Chersea: I love it. It's my life. It took me a long time to find it. I've already been through university. I was the varsity hockey player, and I've been a whole bunch of different things but I reconnected with music and music saved me really through my healing with bipolar and coping with new mechanisms that I have to understand and I have to learn, being one who is diagnosed. There are two worlds, there's the non-diagnosed world where you are like 'I'm just crazy as-is, that's the way it is,' and then they tell you that there's an imbalance and I take that and I'm like 'okay, now this is my new world.' There's a change, there's a shift, there's a new dynamic.
Jess: How is music different for you in terms of healing than sports or academic?
Chersea: It's freedom. Music is freedom. It's the freedom to create.
Jess: What's your plan if you win the peak?
Chersea: It's developing. I think the big thing is getting into the states. Getting out of Canada. Expanding. I'm very, very fortunate to have a couple of international sponsorhsips so I've already been exposed to other parts of the world. It's really honing in the Canadian market and how I can be so successful here that I can take it and branch out. I am a Canadian through and through, I love Vancouver and I don't want to leave this place. I really think that we have such an incredible hub here, there's so many talented and wonderful people who are all amazing contributors to society for different associations like the Downtown Eastside, or like me for Project Limelight which is a huge thing for me, especially being the music director and vocal coach for that, there's just too much going on here for that. I know that a lot of artists leave, they go to Montreal or Toronto. I'm not going to leave, I’m going to stay here, but I'm going to do my utmost, my best to expand where I can and also bring this culture here to the next level. Being in the last year of the Peak, us artists are kind of on the frontier of Vancouver being something wonderful and something beautiful. We can do it, but people need to stop leaving. We've got to stay and we've got to commit because Vancouver's just the best. If we expand that culture it will make Vancouver a better place and a happier place because we're surrounded by talented people and inspiration and creativity.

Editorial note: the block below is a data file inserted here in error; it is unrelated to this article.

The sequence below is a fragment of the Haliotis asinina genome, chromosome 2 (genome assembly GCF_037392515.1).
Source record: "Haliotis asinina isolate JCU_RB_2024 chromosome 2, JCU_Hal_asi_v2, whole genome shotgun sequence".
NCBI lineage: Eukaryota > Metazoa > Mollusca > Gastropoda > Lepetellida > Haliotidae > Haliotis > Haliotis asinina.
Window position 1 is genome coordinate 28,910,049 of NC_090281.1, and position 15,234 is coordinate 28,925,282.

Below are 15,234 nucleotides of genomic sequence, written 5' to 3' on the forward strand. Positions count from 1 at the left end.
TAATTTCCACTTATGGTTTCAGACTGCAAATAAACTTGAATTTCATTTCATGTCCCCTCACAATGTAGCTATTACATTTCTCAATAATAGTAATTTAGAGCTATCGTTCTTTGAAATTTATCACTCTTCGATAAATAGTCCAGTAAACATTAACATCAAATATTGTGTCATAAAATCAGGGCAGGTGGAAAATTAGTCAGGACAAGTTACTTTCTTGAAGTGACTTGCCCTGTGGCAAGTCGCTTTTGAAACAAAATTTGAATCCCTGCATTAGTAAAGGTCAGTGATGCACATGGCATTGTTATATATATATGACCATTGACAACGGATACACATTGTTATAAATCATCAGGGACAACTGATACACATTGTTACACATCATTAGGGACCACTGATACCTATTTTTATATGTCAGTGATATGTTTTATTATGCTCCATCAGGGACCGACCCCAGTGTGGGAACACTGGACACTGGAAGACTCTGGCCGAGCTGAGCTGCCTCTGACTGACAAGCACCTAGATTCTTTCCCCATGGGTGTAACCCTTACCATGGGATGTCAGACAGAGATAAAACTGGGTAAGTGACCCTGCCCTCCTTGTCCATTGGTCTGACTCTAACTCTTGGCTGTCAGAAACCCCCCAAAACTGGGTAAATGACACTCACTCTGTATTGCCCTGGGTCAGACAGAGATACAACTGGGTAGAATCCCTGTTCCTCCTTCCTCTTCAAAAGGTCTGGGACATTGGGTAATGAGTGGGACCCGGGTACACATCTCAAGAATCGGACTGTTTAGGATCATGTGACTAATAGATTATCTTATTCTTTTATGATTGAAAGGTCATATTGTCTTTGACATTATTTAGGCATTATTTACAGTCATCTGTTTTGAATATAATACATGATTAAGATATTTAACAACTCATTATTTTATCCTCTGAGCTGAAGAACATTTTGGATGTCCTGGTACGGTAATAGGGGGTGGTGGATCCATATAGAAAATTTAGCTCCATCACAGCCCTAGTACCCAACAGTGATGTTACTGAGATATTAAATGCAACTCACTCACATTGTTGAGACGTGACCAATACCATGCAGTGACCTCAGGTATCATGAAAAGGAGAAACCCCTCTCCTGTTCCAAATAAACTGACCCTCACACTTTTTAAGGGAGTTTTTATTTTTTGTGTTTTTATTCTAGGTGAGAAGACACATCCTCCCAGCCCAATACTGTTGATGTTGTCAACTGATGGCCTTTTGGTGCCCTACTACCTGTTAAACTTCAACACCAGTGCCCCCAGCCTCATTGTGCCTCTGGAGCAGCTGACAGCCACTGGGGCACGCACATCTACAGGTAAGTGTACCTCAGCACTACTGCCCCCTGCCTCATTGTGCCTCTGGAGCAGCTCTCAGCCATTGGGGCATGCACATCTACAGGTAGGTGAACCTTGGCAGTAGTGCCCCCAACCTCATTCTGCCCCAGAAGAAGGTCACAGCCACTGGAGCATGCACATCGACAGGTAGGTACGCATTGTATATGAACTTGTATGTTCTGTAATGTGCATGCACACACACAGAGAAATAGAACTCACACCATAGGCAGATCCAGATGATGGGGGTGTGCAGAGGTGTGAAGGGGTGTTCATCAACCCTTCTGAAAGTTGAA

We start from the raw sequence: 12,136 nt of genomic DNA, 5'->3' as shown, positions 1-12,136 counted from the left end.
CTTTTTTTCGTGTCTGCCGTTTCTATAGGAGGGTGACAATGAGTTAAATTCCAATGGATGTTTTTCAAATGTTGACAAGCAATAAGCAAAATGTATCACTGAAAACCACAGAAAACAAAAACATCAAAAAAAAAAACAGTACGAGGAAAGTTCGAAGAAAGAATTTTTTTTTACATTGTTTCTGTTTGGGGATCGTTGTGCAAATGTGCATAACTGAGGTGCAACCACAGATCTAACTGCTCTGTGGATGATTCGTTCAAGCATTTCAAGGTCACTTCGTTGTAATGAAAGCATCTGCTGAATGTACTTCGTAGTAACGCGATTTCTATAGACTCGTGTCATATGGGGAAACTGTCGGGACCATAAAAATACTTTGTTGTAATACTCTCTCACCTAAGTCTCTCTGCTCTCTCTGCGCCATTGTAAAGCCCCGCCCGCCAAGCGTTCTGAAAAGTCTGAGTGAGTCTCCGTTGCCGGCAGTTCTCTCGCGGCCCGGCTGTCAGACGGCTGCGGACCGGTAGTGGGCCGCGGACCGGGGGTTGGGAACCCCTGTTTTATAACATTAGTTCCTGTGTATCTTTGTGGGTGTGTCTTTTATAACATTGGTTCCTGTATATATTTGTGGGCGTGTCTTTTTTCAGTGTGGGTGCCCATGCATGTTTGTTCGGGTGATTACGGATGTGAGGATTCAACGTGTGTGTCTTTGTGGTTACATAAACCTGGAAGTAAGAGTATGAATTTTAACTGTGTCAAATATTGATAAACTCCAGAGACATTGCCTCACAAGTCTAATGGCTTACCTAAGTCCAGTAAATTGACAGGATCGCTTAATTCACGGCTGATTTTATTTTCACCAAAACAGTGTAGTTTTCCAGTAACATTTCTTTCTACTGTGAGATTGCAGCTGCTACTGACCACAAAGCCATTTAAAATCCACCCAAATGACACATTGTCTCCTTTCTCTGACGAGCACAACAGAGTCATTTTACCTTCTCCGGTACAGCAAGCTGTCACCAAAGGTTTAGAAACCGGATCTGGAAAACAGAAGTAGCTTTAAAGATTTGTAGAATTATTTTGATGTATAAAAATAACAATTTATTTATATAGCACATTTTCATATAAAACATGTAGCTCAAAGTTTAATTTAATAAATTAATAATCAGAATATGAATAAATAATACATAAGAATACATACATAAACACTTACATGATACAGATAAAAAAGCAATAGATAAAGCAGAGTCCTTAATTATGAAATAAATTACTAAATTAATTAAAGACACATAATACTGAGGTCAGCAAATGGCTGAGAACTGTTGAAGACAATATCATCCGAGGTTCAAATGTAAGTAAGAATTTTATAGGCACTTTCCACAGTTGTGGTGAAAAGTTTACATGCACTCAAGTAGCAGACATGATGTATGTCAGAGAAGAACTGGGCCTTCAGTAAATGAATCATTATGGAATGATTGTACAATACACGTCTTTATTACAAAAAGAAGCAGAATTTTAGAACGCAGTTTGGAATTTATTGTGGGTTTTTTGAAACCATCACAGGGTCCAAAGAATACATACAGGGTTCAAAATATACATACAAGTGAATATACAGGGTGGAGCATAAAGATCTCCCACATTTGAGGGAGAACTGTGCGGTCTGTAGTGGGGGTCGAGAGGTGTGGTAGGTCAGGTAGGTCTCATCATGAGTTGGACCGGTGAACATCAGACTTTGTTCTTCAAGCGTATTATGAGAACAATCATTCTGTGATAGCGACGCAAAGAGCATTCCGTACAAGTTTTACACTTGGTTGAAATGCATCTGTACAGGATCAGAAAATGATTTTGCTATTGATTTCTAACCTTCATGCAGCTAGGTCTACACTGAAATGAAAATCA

Jess: What's your fundraiser for the Peak this year?
Chersea: My fundraiser is for Project Limelight which is free performing arts group for kids on the Downtown Eastside. I've actually been working with them and raising money with them for quite a few years already, it's been about two and a half or 3 years that I've been the musical director for the program. I do all of the live music [for shows], the live folley for the plays and I help vocal coach and pick the songs and organize the children and it's just the best time ever. I love it, I love them, I love them like my own family. It's just such a great group and that's the fundraiser. I'm calling it Chersea and Friends Talent Show Fundraiser. I want to keep it really cutesey because it's an all ages event until 10pm. So kids can come and I'm actually going to have a child from Limelight perform with me. You'll get to see how well they do and how well they're progresisng. And it's going to be a glow in the dark party! So we're just going to get the kids out, I have a whole bunch of door prizes. The event is mainly sponsored by Nimbus School of Recording Arts and Roland Canada. We have two big, amazing sponsors and I can't thank them enough.
It's Chersea and Friends – it's literally my friends, some of my closest friends in the music industry are coming out. Since there's so many changeovers we're doing smaller, acoustic sets, but I even have Yvette Lu from BTV who is a doctor, she's going to come out and talk about how to stay healthy as an artist and have a poet coming, a couple of duos, two loopers coming which is paying homage to my own craft, one is Druiz which is Daniel Ruiz, drummer of Bestie, and the other one is Waldron who is Tegan Waldron who is doing almost that Hannah Epperson thing, kind of edgier and kind of more medieval sounding. It's really beautiful. Gina Loes is going to be there, I just love her to bits, we've got a really good group of people coming. I hope the kids are going to love it, they'll all have glowsticks. I've got Sticky's Candy from out in Coquitlam who donated stuff. It's super family oriented but for the adults it will be a glow in the dark karaoke party from 10pm onwards.